First, a warning. This article is going to be so geeky, so niche, so insanely VW Beetle-geek focused that those of you not crazily interested in Beetle minutia should probably just close the window now. Really. For those who can hang, get a drop cloth, because minds will be blown, Beetle-taillight-wise.
Okay. So, here's the deal: I recently found out about a variation of Volkswagen Beetle taillight I'd never heard of before. This may not seem like a big deal, but as a kid I used to doodle the evolution of Beetle taillights in my notebooks at school. I thought I knew every Beetle taillight variant, from the "heart" lenses of the early 50s to the add-on reverse lights of '67, to the two different sizes of "tombstone" lights used. I thought I was hot Beetle taillight shit.
Then I got schooled.
Via some convoluted trail of Google image-searching, I happened to notice a picture of the rear of a Beetle that stayed my gaze like a condom full of chili flung into the front of a freight train. Something didn't look quite right. Most people likely wouldn't have noticed anything odd, but a lifetime of scrutinizing Beetle lights made me hypersensitive. These taillights had slightly different proportions of amber and red. They were divided half-and-half between the two colors, instead of the expected 1/3 to 2/3rds division.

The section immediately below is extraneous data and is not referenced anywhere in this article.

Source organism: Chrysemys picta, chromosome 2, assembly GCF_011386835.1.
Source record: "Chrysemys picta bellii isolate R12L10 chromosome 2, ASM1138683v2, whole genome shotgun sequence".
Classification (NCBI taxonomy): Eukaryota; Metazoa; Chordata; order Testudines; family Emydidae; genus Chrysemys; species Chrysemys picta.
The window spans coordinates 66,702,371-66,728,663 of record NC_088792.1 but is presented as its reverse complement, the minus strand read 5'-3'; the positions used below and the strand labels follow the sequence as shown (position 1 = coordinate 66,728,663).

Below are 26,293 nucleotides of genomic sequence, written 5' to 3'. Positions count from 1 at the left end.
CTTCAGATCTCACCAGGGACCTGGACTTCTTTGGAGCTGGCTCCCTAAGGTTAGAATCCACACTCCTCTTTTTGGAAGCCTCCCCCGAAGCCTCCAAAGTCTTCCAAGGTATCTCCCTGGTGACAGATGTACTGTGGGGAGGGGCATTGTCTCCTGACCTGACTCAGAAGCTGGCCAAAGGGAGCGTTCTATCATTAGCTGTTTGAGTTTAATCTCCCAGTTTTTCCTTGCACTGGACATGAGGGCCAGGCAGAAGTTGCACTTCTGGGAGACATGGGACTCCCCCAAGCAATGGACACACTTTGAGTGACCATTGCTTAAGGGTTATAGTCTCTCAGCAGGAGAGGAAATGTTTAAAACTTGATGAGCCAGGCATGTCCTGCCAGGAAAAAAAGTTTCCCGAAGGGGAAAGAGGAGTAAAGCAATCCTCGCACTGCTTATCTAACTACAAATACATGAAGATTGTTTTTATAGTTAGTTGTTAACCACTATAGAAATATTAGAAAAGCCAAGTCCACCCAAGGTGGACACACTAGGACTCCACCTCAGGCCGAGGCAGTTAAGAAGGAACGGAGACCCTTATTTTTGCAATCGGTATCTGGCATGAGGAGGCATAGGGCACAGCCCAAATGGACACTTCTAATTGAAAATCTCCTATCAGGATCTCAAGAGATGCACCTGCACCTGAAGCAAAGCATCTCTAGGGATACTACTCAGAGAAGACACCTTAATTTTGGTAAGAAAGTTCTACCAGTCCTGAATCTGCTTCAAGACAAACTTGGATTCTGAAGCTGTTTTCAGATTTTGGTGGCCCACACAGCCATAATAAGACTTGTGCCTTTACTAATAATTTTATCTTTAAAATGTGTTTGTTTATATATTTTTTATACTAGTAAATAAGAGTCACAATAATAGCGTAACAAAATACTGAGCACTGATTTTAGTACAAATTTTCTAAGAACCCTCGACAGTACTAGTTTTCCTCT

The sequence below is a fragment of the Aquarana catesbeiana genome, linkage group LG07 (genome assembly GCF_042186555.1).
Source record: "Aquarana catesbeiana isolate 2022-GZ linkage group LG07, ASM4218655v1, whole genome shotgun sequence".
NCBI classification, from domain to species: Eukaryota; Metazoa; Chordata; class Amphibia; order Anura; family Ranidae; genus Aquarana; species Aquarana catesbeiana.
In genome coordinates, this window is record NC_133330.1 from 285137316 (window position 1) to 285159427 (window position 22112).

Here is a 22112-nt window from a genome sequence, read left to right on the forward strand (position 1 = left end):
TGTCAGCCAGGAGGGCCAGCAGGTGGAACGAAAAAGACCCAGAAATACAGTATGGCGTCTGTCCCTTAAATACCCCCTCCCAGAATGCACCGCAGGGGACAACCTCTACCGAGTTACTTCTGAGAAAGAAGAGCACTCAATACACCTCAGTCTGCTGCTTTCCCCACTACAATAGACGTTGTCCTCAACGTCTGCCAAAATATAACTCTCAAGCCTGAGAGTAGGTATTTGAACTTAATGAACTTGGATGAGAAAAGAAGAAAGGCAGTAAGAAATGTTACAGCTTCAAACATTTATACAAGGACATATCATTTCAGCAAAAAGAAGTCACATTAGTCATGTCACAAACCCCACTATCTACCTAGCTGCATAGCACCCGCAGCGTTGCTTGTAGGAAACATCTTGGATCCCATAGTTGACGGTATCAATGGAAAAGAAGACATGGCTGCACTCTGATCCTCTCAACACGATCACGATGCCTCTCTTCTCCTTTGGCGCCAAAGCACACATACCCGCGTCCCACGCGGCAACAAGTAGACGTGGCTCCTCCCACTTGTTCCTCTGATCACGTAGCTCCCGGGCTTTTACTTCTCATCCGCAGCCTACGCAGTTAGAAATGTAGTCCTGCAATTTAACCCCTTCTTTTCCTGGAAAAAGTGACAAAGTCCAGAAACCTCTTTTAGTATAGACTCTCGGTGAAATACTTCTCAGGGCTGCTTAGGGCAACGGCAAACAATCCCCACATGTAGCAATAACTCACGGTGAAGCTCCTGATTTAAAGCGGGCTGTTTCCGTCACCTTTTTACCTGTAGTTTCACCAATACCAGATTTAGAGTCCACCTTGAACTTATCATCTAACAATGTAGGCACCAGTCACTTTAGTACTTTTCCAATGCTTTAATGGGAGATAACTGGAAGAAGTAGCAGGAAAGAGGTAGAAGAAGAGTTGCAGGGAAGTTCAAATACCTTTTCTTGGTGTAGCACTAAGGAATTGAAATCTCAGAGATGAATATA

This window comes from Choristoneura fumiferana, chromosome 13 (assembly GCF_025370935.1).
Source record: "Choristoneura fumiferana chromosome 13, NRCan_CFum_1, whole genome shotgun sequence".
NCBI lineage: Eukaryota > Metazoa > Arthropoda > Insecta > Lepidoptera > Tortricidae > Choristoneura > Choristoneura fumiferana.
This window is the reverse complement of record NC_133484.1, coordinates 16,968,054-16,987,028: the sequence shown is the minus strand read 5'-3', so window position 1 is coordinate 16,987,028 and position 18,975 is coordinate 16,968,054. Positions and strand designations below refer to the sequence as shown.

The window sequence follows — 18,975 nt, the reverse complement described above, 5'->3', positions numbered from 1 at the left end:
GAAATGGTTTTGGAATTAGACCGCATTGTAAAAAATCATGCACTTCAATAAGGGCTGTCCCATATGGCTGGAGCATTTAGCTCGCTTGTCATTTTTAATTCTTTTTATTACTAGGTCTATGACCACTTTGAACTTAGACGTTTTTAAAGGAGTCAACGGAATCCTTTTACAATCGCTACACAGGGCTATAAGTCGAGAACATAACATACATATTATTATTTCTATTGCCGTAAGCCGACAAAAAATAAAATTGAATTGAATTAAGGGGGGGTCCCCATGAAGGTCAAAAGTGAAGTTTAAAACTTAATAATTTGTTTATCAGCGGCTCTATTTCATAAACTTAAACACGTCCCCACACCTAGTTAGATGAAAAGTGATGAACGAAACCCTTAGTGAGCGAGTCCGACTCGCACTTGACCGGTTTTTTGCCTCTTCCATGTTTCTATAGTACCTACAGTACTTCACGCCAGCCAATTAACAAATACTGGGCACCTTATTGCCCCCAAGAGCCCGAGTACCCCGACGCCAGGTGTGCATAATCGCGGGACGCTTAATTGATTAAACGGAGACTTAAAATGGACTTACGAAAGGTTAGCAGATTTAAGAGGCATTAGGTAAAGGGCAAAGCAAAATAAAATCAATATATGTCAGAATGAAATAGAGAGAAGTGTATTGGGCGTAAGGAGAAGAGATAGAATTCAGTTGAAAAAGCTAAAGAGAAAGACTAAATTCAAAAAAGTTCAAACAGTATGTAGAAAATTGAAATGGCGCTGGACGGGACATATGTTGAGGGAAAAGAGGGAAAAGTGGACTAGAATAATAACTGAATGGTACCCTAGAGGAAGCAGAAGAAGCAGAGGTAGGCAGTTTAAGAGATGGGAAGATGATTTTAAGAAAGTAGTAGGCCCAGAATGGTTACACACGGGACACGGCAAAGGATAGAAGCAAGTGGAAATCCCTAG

My blood ran cold. What was I looking at? I looked around my office. Was I in the same universe I woke up in? Did donuts eat people now? Who am I?
Get a grip. Research. Research. I dove in, determined to find out what the hell I was looking at, and find it I did. So let me enlighten all of you, my friends:
These are known as the 50/50 taillights. They were produced for only one year, in 1960, and only for two markets: Australia and Italy. This is because in 1960, in those two countries alone, a law was passed requiring amber turn signals at the rear. That next year it would be required everywhere except in the US, and VW made the three-section lights with amber at the top (red still in the US) that we're all familiar with.